DOE clarifies: oil price hike not related to govt’s 2nd tranche of TRAIN fuel excise taxes

The recent price hike being implemented by oil companies has nothing to do with the second tranche of excise taxes under the Republic Act no. 10963, or the Tax Reform for Acceleration and Inclusion (TRAIN law).

According to Rodela Romero, assistant director of the Department of Energy-Oil Industry Management Bureau, the oil price movement in the international market in the last two weeks have caused the local oil companies to implement price adjustment.

Karamihan kasi sa atin mga importers talagang two weeks bago dumating ang finished product. Hindi talaga iyon presyo ngayon yung na-monitor namin ngayon,” Romero explained during DZRH’s Isyu.

For the past two weeks versus the previous week, iyon ang iniimplement natin this week,” Romero added.

According to Romero, the world market increased the price of crude oil due to the announcement of the Organization of the Petroleum Exporting Countries (OPEC) that they will cut production from January to June.

Nag-react na yung merkado, nagkaroon na ng speculation talaga na yung dami ng supply mawawala na iyon kaya nag-sisimula yung pag-taas,” Romero said.

Aside from the prices in the international market, the DOE official mentioned that domestic oil companies are also influenced by their business costs.

Romero added that oil companies need to exhaust their stock, which should last at least 15 days, since Dec. 31 before increasing the price of their petroleum products based on the second tranche of fuel excise taxes.

Meron tayong requirement na minimum inventory of at least 15 days. Itong 15 days for all products iyan. Maaring may maunang diesel, may maunang gasoline,” Romero explained.

Romero also said that only a small number of oil companies have informed DOE that they will implement price adjustments due to the second tranche of fuel excise taxes.

She added that fuel stations need to notify the public regarding their price hikes.

Dapat kapag nag-taas ang gasolinahan makakakita kayo ng tarpaulin na sinasabi nila na merong kadagdagan adjustment ang ganitong klaseng produkto dahil sa excise tax,” Romero added.

“Kung wala yung gaanong tarpaulin na ni-require ng DOE ibig sabihin lumang imbentaryo ang ginagamit pa nila,” the Energy official said.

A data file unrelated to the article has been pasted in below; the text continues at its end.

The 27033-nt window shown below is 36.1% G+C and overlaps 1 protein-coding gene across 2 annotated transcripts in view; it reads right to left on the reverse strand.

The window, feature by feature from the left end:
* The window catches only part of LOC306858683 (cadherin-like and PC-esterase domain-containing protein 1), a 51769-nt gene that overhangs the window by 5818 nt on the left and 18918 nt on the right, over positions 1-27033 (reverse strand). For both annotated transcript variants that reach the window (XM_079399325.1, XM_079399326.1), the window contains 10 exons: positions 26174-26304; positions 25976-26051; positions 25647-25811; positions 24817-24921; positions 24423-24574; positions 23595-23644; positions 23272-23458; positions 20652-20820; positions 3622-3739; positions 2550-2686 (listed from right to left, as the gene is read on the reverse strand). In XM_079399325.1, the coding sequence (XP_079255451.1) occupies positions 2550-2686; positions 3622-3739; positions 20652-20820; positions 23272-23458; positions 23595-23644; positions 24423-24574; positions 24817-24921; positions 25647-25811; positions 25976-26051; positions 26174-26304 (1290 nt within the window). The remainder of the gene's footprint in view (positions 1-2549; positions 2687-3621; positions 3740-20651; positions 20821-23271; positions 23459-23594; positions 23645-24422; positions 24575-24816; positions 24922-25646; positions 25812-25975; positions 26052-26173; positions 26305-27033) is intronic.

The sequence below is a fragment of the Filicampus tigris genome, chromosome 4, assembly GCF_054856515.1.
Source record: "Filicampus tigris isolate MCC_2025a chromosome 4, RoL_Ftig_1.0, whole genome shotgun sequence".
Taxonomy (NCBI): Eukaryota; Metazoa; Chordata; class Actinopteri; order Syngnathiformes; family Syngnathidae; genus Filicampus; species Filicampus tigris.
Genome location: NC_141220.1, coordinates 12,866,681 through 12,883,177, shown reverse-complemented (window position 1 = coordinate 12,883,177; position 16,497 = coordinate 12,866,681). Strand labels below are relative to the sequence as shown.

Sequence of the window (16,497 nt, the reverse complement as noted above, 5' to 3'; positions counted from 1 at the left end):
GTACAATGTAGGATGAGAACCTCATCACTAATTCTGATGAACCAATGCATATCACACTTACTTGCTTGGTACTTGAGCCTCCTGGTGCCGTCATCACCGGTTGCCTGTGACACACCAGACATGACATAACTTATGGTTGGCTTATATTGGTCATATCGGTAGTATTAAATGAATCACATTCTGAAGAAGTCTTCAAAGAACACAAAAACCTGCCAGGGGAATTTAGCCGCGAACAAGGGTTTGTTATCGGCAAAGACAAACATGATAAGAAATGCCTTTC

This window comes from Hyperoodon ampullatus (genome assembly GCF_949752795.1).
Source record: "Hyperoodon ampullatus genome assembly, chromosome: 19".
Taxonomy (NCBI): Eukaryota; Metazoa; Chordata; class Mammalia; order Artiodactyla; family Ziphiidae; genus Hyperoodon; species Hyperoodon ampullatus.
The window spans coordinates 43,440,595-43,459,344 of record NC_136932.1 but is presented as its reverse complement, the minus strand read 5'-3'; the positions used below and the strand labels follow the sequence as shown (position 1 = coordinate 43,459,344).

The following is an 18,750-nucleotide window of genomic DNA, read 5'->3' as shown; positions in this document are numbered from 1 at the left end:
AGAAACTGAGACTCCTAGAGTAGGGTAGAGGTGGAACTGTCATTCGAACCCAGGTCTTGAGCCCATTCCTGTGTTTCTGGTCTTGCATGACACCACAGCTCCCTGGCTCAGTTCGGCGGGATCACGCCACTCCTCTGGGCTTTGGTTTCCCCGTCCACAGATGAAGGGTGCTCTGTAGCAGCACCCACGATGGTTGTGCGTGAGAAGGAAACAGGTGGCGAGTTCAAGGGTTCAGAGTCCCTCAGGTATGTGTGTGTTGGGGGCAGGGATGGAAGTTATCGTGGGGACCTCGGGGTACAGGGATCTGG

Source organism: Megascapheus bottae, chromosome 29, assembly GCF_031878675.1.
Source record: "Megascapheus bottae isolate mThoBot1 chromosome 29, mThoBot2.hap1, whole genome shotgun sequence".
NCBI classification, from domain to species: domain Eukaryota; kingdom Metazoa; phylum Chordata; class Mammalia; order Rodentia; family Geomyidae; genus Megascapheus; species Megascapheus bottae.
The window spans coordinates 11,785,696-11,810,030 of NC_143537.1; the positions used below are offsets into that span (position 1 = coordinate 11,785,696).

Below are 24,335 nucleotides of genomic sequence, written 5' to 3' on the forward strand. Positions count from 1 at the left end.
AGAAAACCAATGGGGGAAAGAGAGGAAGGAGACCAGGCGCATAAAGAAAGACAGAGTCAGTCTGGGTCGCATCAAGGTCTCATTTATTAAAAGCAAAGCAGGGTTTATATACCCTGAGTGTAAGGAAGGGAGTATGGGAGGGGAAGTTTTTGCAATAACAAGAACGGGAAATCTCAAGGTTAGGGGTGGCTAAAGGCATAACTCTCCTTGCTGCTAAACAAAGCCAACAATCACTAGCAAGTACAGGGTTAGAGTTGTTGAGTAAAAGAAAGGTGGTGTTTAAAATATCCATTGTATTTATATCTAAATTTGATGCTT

Meanwhile, Romero assured that the DOE is closely monitoring local oil companies to prevent abuse.


  1. The problem of oil price, the government have no direct control of pricing in domestic under RA 8479 otherwise known the deregulation law in the oil industry, if we want price to be effective monitor and control, the RA 8479 must be amended on soonest time and needs congressional approval. DOE could not even conduct the periodical examination of stock inventory in the shore tanks/farm tanks. there power vested in RA 8479 is very limited, only monitoring of quality and quantity for energy security. Dapat DOE initiated the amendment of the RA 8479. the law is soft and toothless. that’s the reality.

  2. whats the point to continue imposing the excise tax in refined petroleum products, if the leakages of cargo volume is continue in the port that led to technical smuggling. The Fuel marking that slate Php 2.0 billion from tax payers money by BIR and BOC, is not guaranty to stop smuggling that government is losing Php 40 billion of taxes annually in the oil industry. There several parameters of leakages in the ports that maybe, BIR and BOC were able to mislook the lapses. My suggestion, BIR and BOC must have to re-study the fuel marking project before its implementation, otherwise its waste of tax payers money. I’m formerly Marine Cargo Surveyor for petroleum products doing actual tank calibration onboard the foreign flag tanker discharging petroleum cargo in the Philippine ports, including examination of shore tanks for current oil stock inventory.

  3. Hidelito M. Sisona

    The Fuel Marking that alloted Php 2.0 billion by BIR and BOC will not stop oil smuggling. Herewith the possible leakages.
    1. How will they address the oil leakages in the bulk terminal?
    2. How will they address the oil leakages in the Foreign Flag Tanker discharging petroleum cargo?
    3. How will they address the private whart that used to stored smuggled oil?
    4. How will they address the ool leakages jn ROB of tanker that are part of declaration in the shipping documents?
    5. How will they address the oil.leakages in the domestic registered tanker vessel that utilised to transport imported petroleum products domestic consumption?
    6. How will they address the customs bonded storage?
    7. How will they address the fuel leakages in freeport and special ecozone?
    8. How will they address the proper documents of oil import including its proper calculation according to international oil practices in the industry?
    I have notice, the project is disadvantageous to government, and an additional burden to the consumers to pay additional of Php. 0.30 per liter in service provider. Excise tax, Evat, storage cost, transport and fuel marking cost? Its very unfair to the consumers? Sino ba ang kumita dito?

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